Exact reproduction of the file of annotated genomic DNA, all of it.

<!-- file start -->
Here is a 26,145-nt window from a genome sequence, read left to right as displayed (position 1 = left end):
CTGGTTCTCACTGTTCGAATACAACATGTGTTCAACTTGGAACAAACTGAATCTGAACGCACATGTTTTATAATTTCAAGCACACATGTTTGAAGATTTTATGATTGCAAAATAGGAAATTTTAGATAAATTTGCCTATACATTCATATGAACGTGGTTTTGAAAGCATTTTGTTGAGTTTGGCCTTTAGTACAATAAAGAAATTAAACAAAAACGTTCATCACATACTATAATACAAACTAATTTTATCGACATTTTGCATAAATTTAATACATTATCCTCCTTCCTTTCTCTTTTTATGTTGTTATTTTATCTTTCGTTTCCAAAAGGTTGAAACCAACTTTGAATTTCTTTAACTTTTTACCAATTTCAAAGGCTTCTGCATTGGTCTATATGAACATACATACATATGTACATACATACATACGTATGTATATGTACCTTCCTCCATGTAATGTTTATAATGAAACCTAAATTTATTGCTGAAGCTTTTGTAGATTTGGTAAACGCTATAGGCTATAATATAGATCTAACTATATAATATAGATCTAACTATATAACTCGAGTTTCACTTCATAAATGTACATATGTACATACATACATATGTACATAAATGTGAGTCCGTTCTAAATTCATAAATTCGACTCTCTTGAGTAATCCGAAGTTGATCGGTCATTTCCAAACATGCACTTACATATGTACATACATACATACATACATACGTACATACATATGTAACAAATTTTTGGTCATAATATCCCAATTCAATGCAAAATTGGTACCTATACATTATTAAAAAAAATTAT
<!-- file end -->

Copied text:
Here is a 26,145-nt window from a genome sequence, read left to right as displayed (position 1 = left end):
CTGGTTCTCACTGTTCGAATACAACATGTGTTCAACTTGGAACAAACTGAATCTGAACGCACATGTTTTATAATTTCAAGCACACATGTTTGAAGATTTTATGATTGCAAAATAGGAAATTTTAGATAAATTTGCCTATACATTCATATGAACGTGGTTTTGAAAGCATTTTGTTGAGTTTGGCCTTTAGTACAATAAAGAAATTAAACAAAAACGTTCATCACATACTATAATACAAACTAATTTTATCGACATTTTGCATAAATTTAATACATTATCCTCCTTCCTTTCTCTTTTTATGTTGTTATTTTATCTTTCGTTTCCAAAAGGTTGAAACCAACTTTGAATTTCTTTAACTTTTTACCAATTTCAAAGGCTTCTGCATTGGTCTATATGAACATACATACATATGTACATACATACATACGTATGTATATGTACCTTCCTCCATGTAATGTTTATAATGAAACCTAAATTTATTGCTGAAGCTTTTGTAGATTTGGTAAACGCTATAGGCTATAATATAGATCTAACTATATAATATAGATCTAACTATATAACTCGAGTTTCACTTCATAAATGTACATATGTACATACATACATATGTACATAAATGTGAGTCCGTTCTAAATTCATAAATTCGACTCTCTTGAGTAATCCGAAGTTGATCGGTCATTTCCAAACATGCACTTACATATGTACATACATACATACATACATACGTACATACATATGTAACAAATTTTTGGTCATAATATCCCAATTCAATGCAAAATTGGTACCTATACATTATTAAAAAAAATTAT